15+ Safari Tips and Tricks for Mac You Need to Know
Use Safari on Mac efficiently
If you use Safari as your preferred browser of choice for Mac, you can get the most out of the browser by tweaking certain settings or learning a bunch of tips and tricks to improve your experience. While we already have an article on the essential Safari settings you must tweak to improve your browsing experience, in this article, we bring to you some of the best tips and tricks for Safari on Mac to help you get better and efficient at using the browser.
Best Safari Tips and Tricks for Mac
1. Enable Picture-in-Picture
Over the past few years, Safari has grown and improved considerably as a browser — to a point where it competes with the popular browsers and offers some of the most widely used features, while also ensuring better performance and user privacy. One of these features is the Picture-in-Picture (PiP) mode, which allows you to get a floatable video window that you can move anywhere outside of its particular browser tab. Thus, allowing you to multitask while watching content. To watch a video in PiP mode, with the video playing, right-click on the video twice and select the Enter Picture in Picture option. Once done, you will see the video playing in a floatable window. You can move the window around and click the x icon to exit PiP mode.
2. Personalize a webpage
Safari for Mac offers a tonne of customization options, including the ones for websites — that applies to every single website you visit online. While a lot of the settings that you tweak work perfectly fine for different websites you visit, there are a few exceptions that do not work well with the tweaked settings. For this purpose, Apple provides an option to personalize a webpage’s settings, so you can personalize a website’s settings to use different settings as compared to the general website settings that you change. To personalize a webpage, right-click on the address bar and choose Settings for This website. Here, you will find a bunch of different settings, such as reader view, auto-play, page zoom, and user permissions, which you can change per your requirement.
3. View complete URL of a website
By default, the address bar on Safari only shows the primary domain name of a website to keep it clutter-free. However, if you are someone who likes to know your exact location on a website, you can enable the option to view the entire URL of a website. For this, head over to Safari Preferences [command + ,], and go to the Advanced tab. Now, check the checkbox next to Show full website address. And that’s it, you should now see the entire address of a website in your address bar.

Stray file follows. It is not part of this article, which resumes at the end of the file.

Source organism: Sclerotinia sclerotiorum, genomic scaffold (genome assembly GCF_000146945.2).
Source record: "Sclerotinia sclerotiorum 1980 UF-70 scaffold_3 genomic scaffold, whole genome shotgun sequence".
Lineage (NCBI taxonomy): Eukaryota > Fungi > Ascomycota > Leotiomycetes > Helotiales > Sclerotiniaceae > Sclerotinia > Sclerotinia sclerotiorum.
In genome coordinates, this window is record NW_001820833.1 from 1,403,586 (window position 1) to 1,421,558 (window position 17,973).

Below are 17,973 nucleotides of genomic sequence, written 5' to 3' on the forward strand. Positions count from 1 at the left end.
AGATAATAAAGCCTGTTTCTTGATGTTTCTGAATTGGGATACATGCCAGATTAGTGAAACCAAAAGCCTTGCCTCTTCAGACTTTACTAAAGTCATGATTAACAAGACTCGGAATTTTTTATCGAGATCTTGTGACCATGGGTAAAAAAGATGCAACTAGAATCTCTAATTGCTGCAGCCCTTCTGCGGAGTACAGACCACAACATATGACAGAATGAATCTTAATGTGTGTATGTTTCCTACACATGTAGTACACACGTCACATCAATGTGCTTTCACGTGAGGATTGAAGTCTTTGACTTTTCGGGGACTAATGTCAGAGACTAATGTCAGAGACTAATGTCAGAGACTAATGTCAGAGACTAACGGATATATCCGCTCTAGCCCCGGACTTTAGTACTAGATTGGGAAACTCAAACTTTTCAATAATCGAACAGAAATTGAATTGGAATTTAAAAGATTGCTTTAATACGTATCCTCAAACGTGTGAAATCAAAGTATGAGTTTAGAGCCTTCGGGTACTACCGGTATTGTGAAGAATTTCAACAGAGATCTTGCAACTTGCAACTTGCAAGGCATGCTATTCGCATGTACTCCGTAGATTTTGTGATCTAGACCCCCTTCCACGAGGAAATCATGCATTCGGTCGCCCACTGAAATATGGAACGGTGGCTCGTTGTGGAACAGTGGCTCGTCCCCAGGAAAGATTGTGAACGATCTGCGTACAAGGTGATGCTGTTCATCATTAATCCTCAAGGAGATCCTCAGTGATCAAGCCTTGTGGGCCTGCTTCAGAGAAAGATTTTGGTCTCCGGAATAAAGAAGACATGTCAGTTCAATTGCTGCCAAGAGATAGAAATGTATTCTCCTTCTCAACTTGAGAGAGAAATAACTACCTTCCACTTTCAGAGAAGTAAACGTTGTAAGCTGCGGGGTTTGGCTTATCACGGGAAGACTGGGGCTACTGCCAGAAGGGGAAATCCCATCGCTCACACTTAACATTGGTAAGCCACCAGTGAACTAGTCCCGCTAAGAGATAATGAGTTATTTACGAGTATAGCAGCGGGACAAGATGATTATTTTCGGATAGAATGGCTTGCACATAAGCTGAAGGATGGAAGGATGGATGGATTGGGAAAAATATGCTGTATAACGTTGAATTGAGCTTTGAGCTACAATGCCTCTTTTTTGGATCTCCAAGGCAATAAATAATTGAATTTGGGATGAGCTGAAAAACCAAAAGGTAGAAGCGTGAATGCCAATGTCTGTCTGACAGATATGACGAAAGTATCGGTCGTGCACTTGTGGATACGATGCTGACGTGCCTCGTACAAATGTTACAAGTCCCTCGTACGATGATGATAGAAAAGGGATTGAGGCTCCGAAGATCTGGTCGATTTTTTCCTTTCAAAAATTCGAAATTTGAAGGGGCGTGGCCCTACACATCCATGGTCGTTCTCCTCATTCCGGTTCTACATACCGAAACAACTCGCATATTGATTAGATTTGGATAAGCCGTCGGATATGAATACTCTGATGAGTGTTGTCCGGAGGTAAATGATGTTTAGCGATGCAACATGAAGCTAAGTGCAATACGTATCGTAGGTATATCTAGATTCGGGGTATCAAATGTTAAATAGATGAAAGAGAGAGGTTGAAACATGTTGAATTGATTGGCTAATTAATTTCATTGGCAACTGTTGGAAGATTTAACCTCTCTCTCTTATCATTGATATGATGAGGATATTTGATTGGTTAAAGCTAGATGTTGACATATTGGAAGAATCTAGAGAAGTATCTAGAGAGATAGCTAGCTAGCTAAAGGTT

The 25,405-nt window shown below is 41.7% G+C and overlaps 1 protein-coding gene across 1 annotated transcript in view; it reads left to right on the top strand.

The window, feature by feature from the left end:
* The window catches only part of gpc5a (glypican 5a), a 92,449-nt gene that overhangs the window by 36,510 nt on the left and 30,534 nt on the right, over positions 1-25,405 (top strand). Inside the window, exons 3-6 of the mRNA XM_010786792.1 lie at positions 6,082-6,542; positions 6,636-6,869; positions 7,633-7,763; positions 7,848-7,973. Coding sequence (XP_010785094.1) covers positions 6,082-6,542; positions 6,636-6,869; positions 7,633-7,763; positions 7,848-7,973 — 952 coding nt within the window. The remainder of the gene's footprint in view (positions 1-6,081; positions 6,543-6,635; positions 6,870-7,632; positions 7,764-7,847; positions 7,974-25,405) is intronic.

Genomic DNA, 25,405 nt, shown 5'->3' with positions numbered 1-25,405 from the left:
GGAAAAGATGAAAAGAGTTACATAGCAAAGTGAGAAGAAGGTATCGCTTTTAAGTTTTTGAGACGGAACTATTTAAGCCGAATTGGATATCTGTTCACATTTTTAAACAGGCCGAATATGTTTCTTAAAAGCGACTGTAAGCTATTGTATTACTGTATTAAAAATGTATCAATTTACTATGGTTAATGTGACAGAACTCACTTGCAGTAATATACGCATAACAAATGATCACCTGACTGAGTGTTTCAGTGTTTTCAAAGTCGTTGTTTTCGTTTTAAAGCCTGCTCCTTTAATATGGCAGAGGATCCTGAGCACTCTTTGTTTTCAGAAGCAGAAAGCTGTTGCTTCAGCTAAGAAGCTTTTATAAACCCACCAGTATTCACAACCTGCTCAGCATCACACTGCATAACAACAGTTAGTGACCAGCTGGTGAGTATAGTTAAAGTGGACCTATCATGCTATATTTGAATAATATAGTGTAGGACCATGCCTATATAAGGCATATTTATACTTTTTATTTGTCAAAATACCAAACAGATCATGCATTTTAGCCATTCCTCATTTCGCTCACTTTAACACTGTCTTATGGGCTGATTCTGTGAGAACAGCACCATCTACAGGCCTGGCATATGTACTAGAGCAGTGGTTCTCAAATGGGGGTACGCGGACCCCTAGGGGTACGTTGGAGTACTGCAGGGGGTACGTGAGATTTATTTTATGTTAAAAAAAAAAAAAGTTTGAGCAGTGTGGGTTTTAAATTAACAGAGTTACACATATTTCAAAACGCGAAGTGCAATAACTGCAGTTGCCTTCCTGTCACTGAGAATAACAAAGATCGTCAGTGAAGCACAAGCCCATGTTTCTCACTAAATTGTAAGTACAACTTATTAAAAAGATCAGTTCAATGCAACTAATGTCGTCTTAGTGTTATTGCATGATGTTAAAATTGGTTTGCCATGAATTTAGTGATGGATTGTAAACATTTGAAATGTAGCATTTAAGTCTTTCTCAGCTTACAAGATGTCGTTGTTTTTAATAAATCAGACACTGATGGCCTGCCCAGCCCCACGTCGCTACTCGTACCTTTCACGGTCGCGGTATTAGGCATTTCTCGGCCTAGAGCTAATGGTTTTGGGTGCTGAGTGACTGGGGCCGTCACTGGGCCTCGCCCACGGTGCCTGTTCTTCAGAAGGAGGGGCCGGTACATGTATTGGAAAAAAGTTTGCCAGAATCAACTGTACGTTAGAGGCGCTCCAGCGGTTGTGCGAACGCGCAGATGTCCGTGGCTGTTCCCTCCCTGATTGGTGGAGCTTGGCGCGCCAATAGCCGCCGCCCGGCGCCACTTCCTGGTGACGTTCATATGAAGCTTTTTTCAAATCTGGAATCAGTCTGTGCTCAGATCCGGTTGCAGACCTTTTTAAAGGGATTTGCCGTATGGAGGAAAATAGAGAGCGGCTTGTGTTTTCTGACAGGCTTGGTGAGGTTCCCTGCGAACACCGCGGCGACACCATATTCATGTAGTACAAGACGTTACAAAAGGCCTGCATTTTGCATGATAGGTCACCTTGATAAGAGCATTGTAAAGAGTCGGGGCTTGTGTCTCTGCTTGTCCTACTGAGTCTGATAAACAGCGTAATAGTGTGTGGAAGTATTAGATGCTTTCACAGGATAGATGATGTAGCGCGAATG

4. Save a webpage as PDF
Even though there are read-it-later and bookmark services to help you bookmark a website/webpage to revisit later, there are times when you need to have a separate copy saved locally on your machine. For such instances, Safari has the save as PDF utility that allows you to do just that. To save a page as PDF, go to the page you want to save, tap File from the Safari menu, and hit Export as PDF. On the next screen, enter the name and destination address, and hit Save.
5. Add to Reading List/Bookmark
A lot of the times, we stumble upon some interesting webpages and articles that we wish to read/revisit later. Be it related to work or something of our interest. One of the ways to save articles and webpages is to use the Reading List and Bookmark feature on Safari. While there is not much difference between the two, Reading List is usually preferred when you need to read something, after which the saved item is removed from the list. On the other hand, Bookmarking a webpage always keeps it in your record until you delete it. To add a webpage to Reading List or Bookmark, hit the share button next to the address bar and select Add to Reading List or Add Bookmark, respectively.
6. Change default search engine
The default search engine on Safari is set to Google — one of the widely-and-commonly used search engines on the internet. However, if you are someone who is more concerned about their privacy, and therefore, prefers using something like DuckDuckGo, or if your work demands the use of some other search engine, you can change the same in Safari. For this, head over to Safari Preferences [command + ,], and go into the Search tab. Here, tap the dropdown button next to Search engine, and pick a search engine from the list.
7. Search tabs
If you have a lot of browser tabs open at once while you work, and you find it hard and annoying to find a tab from the array of these tabs, there is a neat little trick in Safari to help you with just that. For this, tap on View and select Show Tab Overview. Alternatively, you can also use the shortcut [shift + command + \] to go into Tab Overview. Once in the Tab Overview window, press command + f and enter the name of the tab you are looking for in the search box.